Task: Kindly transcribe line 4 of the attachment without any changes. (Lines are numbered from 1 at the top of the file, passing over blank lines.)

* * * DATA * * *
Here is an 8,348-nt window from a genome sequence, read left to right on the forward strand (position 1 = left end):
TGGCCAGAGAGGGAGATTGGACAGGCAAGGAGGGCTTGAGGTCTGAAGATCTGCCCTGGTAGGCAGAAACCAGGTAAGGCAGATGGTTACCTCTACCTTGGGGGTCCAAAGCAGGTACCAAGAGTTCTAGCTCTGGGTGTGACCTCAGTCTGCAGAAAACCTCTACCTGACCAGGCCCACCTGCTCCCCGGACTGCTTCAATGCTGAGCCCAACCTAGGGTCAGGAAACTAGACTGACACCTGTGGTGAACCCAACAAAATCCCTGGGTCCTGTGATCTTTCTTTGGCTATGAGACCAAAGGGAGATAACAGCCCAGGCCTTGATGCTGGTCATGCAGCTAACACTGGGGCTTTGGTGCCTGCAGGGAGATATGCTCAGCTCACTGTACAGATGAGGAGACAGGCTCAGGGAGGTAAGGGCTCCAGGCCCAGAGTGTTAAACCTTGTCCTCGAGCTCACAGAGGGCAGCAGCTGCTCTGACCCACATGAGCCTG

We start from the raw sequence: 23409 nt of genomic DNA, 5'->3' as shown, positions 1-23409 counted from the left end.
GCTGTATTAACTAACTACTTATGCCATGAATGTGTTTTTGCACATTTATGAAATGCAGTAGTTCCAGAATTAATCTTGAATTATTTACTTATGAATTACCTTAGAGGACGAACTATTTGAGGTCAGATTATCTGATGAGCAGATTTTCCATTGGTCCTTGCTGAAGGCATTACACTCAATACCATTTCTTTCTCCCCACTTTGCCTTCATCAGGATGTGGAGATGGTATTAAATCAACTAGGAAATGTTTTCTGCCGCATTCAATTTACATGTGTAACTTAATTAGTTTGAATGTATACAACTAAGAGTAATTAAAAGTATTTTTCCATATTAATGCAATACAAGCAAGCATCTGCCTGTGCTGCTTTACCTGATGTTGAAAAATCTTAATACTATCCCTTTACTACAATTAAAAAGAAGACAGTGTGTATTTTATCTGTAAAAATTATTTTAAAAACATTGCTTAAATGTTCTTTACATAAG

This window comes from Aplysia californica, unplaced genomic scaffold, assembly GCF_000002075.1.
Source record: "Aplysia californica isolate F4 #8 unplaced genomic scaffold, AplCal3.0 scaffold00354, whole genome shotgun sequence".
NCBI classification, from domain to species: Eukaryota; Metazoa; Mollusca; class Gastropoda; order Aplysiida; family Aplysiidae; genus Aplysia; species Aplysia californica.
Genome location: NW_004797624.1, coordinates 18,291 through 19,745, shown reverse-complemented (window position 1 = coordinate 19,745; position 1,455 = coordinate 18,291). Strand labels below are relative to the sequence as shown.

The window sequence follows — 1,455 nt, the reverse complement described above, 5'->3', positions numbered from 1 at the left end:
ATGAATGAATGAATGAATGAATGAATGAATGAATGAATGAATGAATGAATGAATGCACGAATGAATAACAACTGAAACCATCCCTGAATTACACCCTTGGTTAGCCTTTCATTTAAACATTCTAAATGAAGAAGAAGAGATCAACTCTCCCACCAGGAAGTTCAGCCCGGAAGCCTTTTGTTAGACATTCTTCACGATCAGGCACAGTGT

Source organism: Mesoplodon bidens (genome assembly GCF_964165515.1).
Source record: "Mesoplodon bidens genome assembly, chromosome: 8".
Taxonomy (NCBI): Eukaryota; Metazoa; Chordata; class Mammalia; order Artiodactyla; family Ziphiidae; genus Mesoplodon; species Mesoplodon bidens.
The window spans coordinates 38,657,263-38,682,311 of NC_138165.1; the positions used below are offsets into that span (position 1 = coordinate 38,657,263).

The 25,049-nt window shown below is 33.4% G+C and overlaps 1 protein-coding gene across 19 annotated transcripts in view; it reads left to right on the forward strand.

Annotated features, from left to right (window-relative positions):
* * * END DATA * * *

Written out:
GCTGTATTAACTAACTACTTATGCCATGAATGTGTTTTTGCACATTTATGAAATGCAGTAGTTCCAGAATTAATCTTGAATTATTTACTTATGAATTACCTTAGAGGACGAACTATTTGAGGTCAGATTATCTGATGAGCAGATTTTCCATTGGTCCTTGCTGAAGGCATTACACTCAATACCATTTCTTTCTCCCCACTTTGCCTTCATCAGGATGTGGAGATGGTATTAAATCAACTAGGAAATGTTTTCTGCCGCATTCAATTTACATGTGTAACTTAATTAGTTTGAATGTATACAACTAAGAGTAATTAAAAGTATTTTTCCATATTAATGCAATACAAGCAAGCATCTGCCTGTGCTGCTTTACCTGATGTTGAAAAATCTTAATACTATCCCTTTACTACAATTAAAAAGAAGACAGTGTGTATTTTATCTGTAAAAATTATTTTAAAAACATTGCTTAAATGTTCTTTACATAAG